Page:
The social systems in CoE are just as complex as in the real world and are far more deep than the typical 'guild' found in most other MMOs. Your closest social group in CoE is typically your family. A group of four friends could, for example, potentially take control of an existing NPC baker and wife couple in their mid 20s along with 2 of their 3 children. One player could be the husband, the other the wife. They would take on every aspect of those NPC's lives including their names (which can be changed after with gold), skills, possessions and looks (which are only superficially changeable). The other two players could then customize their characters since they are starting as the family's 15 year old children, but customization would not be completely without limit as they must stay within the bounds of their parents' genetics (no blond haired blue eyed black children of the black haired brown eyed white parents). The third child could then be a non-player character which is AI controlled but could be later possessed by a complete stranger if not locked off from the public (which is a possible option for any player's own kids). The married couple would be forced to share all resources, including access to money and inventory, so if you don't want to share, don't get married. An in-game family provides many of the same benefits (and frustrations) as a real family including shared accommodations, taxes, responsibilities, enhanced in-game communication option, and even the supernatural ability to help make a loved one's soul return to their body easier in the case of temporary death.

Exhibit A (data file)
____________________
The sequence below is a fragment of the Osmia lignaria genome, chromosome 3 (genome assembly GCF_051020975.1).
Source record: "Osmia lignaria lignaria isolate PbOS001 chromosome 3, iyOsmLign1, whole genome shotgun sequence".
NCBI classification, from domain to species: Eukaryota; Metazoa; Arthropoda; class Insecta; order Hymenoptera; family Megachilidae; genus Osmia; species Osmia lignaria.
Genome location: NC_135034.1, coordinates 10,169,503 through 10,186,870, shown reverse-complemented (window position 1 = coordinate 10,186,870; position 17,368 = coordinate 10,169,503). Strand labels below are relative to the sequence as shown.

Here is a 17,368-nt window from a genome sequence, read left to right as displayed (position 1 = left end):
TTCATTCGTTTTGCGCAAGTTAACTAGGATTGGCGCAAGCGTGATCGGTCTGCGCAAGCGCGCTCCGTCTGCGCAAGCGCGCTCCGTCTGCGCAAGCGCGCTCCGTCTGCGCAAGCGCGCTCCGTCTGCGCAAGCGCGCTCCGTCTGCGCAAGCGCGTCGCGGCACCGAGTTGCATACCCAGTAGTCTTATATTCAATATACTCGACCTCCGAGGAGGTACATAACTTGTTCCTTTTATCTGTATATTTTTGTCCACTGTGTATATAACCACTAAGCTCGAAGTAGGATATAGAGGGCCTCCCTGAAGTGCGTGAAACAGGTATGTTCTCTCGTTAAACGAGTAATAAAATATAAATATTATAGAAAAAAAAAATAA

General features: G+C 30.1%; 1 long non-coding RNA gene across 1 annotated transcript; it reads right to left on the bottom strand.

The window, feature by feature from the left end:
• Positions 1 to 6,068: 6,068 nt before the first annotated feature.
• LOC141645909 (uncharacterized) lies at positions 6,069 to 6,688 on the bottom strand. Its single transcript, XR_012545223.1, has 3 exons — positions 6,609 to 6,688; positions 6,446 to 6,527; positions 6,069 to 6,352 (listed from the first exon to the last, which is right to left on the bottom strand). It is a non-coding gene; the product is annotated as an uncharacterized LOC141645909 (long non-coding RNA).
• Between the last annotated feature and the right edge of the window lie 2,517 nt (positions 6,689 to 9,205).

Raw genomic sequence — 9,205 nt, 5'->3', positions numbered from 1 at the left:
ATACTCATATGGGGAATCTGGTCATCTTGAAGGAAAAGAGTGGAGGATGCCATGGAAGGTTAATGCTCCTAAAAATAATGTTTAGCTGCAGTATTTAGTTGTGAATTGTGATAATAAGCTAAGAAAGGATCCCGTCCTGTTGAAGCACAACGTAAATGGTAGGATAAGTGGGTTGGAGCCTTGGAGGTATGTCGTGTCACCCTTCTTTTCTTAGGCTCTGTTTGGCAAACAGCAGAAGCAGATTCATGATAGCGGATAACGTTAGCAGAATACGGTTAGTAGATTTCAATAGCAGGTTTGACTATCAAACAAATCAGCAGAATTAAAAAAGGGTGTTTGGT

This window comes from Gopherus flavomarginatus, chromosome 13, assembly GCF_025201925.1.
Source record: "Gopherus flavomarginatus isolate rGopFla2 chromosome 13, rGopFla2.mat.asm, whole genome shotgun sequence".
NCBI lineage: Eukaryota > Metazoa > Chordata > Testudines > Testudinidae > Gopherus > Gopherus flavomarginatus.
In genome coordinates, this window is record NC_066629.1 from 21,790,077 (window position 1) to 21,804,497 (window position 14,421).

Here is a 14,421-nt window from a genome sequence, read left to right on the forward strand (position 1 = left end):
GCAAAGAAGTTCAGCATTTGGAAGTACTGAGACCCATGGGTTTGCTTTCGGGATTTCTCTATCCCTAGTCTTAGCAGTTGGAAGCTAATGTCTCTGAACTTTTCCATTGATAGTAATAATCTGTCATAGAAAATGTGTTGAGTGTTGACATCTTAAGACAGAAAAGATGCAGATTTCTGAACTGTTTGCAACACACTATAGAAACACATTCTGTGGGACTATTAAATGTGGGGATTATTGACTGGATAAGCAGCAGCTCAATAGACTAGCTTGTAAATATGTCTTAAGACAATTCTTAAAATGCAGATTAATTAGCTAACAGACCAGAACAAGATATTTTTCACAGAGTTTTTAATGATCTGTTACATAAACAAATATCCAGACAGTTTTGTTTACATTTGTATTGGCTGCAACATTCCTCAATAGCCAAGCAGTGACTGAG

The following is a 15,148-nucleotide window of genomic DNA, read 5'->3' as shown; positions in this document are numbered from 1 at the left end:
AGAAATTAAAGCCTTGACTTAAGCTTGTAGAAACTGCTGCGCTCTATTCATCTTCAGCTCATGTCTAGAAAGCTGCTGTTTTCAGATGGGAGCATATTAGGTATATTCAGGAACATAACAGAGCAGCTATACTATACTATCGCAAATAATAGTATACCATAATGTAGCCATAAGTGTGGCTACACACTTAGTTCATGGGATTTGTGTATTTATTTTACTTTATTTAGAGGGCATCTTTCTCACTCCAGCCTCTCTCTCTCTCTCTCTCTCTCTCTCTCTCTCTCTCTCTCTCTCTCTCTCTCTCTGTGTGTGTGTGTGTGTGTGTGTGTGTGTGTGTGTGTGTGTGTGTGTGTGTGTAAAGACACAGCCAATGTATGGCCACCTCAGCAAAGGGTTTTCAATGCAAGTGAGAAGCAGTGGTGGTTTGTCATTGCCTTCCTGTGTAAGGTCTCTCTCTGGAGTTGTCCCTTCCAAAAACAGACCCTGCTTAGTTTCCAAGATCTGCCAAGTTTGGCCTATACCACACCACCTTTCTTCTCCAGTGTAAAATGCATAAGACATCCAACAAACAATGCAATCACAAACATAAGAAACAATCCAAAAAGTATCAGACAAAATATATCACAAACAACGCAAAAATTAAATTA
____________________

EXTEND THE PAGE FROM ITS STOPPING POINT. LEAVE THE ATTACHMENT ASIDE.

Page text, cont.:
At the larger community level you have towns and kingdoms. A large group of players could potentially create an entire town populated by their members. Everything from the mayor and his staff, to the farmer and his children could all be one out of game community playing their desired roles in-game. Since CoE has almost no fast travel, being near people you can trust and work well with is an essential ingredient to the potential success of both a town and its people. But be careful when encroaching on a neighboring town's resources as war is just as much a part of CoE as peace is. Very little information is currently known about guilds and schools, but they have been described by the developers as acting more like a social tie to help those with similar skills and interests work towards a common goal (such as in the case of a fishing guild or school of ancient lore).